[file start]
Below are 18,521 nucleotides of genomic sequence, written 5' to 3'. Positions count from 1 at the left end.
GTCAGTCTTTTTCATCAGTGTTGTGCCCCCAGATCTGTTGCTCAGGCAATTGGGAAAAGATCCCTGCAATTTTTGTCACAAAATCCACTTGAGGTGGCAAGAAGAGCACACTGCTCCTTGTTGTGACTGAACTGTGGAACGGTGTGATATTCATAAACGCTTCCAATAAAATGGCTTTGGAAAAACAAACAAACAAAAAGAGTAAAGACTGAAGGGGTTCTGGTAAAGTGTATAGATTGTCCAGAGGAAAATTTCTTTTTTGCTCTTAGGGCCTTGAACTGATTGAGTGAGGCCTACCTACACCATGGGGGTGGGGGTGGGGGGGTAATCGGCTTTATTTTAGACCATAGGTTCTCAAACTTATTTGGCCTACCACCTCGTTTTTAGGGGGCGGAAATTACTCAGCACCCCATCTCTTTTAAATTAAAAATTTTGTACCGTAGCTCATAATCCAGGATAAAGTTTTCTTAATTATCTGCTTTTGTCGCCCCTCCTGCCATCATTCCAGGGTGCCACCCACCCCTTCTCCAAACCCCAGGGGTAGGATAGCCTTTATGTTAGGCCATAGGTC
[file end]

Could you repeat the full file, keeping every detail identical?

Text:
Below are 18,521 nucleotides of genomic sequence, written 5' to 3'. Positions count from 1 at the left end.
GTCAGTCTTTTTCATCAGTGTTGTGCCCCCAGATCTGTTGCTCAGGCAATTGGGAAAAGATCCCTGCAATTTTTGTCACAAAATCCACTTGAGGTGGCAAGAAGAGCACACTGCTCCTTGTTGTGACTGAACTGTGGAACGGTGTGATATTCATAAACGCTTCCAATAAAATGGCTTTGGAAAAACAAACAAACAAAAAGAGTAAAGACTGAAGGGGTTCTGGTAAAGTGTATAGATTGTCCAGAGGAAAATTTCTTTTTTGCTCTTAGGGCCTTGAACTGATTGAGTGAGGCCTACCTACACCATGGGGGTGGGGGTGGGGGGGTAATCGGCTTTATTTTAGACCATAGGTTCTCAAACTTATTTGGCCTACCACCTCGTTTTTAGGGGGCGGAAATTACTCAGCACCCCATCTCTTTTAAATTAAAAATTTTGTACCGTAGCTCATAATCCAGGATAAAGTTTTCTTAATTATCTGCTTTTGTCGCCCCTCCTGCCATCATTCCAGGGTGCCACCCACCCCTTCTCCAAACCCCAGGGGTAGGATAGCCTTTATGTTAGGCCATAGGTC